Saturday, April 16, 2011

Experiments w/ Beatles 50 Fabulous Years book & a mobile scanner. Update

Testing a Flip-Pal mobile scanner on my Kindle.

The one-day sale on the Kindle DXG ended at midnight last night of course, but I suspect there'll eventually be another sale on it.  In the meantime, I used mine today as an item for testing to see what kind of job the Flip-Pal mobile scanner, which I received this week, can do.  Better than expected.   The Flip-Pal is a very portable scanner, which scans photos or documents in place -- in albums, magazines, etc.

  Clicking on the image at the left will get you the larger, clearer version.   Many have asked whether Kindle books include photographs and, if so, what to expect in quality.

  I also wanted to see how effective its scanning is, relative to the drawbacks of taking photos close up and doing screen-captures, the latter not displaying what the screen looks like to us in ambient light and showing only a screen-capture 'gif' file.  I use these images in the blog quite a bit, and that's why I'm writing about it.

  Other Kindlers may be interested in the Flip-Pal's capabilities, as it averages 5 stars out of 25 reviews so far.

  Most of us have snapshots going way back, for which we've lost the negatives or we don't want to fuss with them.  And some are glued onto pages in albums, so taking them off and putting them back on later can be a drag.

  I didn't think of doing a scan of a Kindle screen itself until today.
It's difficult to get a good, representative photo of the e-reader screens, and even this type of scanning doesn't get the text as well as it might, as the text display in 'real' life actually looks etched and is thinner, sharper, and darker, but it gives an idea and doesn't warp the image the way taking a photo with a camera close up can.

  The photos in this book on the Beatles, The Beatles: Fifty Fabulous Years, look as good on the Kindle 3 (UK: K3) also, but of course they're smaller on the K3.

  More details about the scanning are at the PBase page if anyone's interested in other aspects of this easy-to-use portable scanner.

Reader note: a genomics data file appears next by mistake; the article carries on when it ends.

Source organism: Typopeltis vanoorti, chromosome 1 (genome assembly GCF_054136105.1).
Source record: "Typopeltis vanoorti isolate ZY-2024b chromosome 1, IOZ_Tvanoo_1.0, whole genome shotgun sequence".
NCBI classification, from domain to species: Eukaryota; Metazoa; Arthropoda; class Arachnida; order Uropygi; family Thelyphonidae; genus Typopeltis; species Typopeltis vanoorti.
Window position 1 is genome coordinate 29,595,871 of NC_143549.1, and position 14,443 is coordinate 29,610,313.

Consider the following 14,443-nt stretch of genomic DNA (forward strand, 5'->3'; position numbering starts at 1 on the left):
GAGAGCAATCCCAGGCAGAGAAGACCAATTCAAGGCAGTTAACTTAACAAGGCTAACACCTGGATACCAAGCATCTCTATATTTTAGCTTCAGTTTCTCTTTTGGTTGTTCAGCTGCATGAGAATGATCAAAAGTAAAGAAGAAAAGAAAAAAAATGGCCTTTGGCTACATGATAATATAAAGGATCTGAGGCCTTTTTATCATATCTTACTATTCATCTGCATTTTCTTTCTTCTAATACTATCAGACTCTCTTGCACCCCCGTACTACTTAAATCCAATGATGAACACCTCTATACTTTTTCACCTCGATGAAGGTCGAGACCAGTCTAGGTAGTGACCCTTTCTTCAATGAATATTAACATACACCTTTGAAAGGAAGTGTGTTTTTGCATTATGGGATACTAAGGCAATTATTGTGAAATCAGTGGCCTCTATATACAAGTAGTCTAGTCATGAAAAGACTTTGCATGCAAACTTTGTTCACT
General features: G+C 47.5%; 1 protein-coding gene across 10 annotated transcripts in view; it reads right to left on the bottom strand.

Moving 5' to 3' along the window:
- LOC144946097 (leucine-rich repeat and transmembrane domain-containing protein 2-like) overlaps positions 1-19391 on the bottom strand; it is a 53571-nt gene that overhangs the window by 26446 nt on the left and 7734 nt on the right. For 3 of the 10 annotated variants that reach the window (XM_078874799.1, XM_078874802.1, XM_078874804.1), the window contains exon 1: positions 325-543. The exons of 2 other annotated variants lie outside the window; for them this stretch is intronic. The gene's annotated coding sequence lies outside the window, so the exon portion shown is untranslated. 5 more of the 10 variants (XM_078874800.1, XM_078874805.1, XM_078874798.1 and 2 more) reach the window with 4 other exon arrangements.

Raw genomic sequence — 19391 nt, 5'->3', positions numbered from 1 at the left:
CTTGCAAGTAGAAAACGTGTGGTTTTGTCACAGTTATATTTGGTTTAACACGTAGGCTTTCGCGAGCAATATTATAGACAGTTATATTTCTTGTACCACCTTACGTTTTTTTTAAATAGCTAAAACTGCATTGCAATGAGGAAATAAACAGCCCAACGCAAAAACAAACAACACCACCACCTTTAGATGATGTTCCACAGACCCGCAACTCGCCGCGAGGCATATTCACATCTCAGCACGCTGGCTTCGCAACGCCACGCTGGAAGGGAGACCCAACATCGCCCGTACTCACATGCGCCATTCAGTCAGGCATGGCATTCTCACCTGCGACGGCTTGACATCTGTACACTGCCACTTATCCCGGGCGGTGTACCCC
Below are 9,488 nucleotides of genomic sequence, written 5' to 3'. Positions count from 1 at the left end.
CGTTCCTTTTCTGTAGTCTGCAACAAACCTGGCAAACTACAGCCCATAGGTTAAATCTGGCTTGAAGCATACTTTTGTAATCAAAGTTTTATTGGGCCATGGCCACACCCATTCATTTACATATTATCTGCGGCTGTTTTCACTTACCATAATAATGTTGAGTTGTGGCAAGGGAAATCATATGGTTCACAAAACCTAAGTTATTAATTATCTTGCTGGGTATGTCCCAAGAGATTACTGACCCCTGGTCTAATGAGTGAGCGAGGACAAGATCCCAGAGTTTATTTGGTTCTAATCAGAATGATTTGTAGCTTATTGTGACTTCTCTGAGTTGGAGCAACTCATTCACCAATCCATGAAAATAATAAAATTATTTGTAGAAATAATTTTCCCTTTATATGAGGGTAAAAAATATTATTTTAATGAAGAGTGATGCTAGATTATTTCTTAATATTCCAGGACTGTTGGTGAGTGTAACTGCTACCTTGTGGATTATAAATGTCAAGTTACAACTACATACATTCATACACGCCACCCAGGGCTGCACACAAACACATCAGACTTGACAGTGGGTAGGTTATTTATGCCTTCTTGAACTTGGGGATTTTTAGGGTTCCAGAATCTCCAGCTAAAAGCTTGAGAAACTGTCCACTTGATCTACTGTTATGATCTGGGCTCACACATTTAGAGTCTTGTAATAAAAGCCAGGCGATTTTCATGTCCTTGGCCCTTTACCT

You can get a free Sample of the Kindle book, which is generous with photos, to get an idea of what the photo quality can be on a Kindle, though many publishers don't use higher-resolution photos in their e-books.

Images in Kindle books
As mentioned, forumners have asked about the quality of photographs, in general, in Kindle books.  This varies widely, depending on the person's expertise with image files and with Kindle formatting, but many use lower-resolution images because earlier Kindles didn't handle images that well.
  The new Kindle 3 screen (August 2010 - Pearl display) does.  High resolution photos are denser and will take longer to load though, so some might wonder if their Kindle just froze if the photograph is a bit too dense.

  The Kindle 2 display is not bad, but the newer Kindle 3 screens have considerably more contrast.  The Kindle 1 uses only 4 levels of gray while the Kindle 2 and 3 models use 16 levels.

  Here's a page of what that means to your eyes when viewing photos with only 4 levels of gray or 8 (previous e-Ink Sony) and those with 16.  Of course, color images are in the millions of shades, but the Kindle display is an e-Ink one and uses only black and white, with shades in-between displayed by combining those.

  The Beatles Kindle book itself is a fun read, but it's not a long book although superfans of the Beatles find it quite good, judging from reviews.  However, the print version (twice as expensive) has a DVD with videos and interactive menus, while the Kindle-edition of course does not.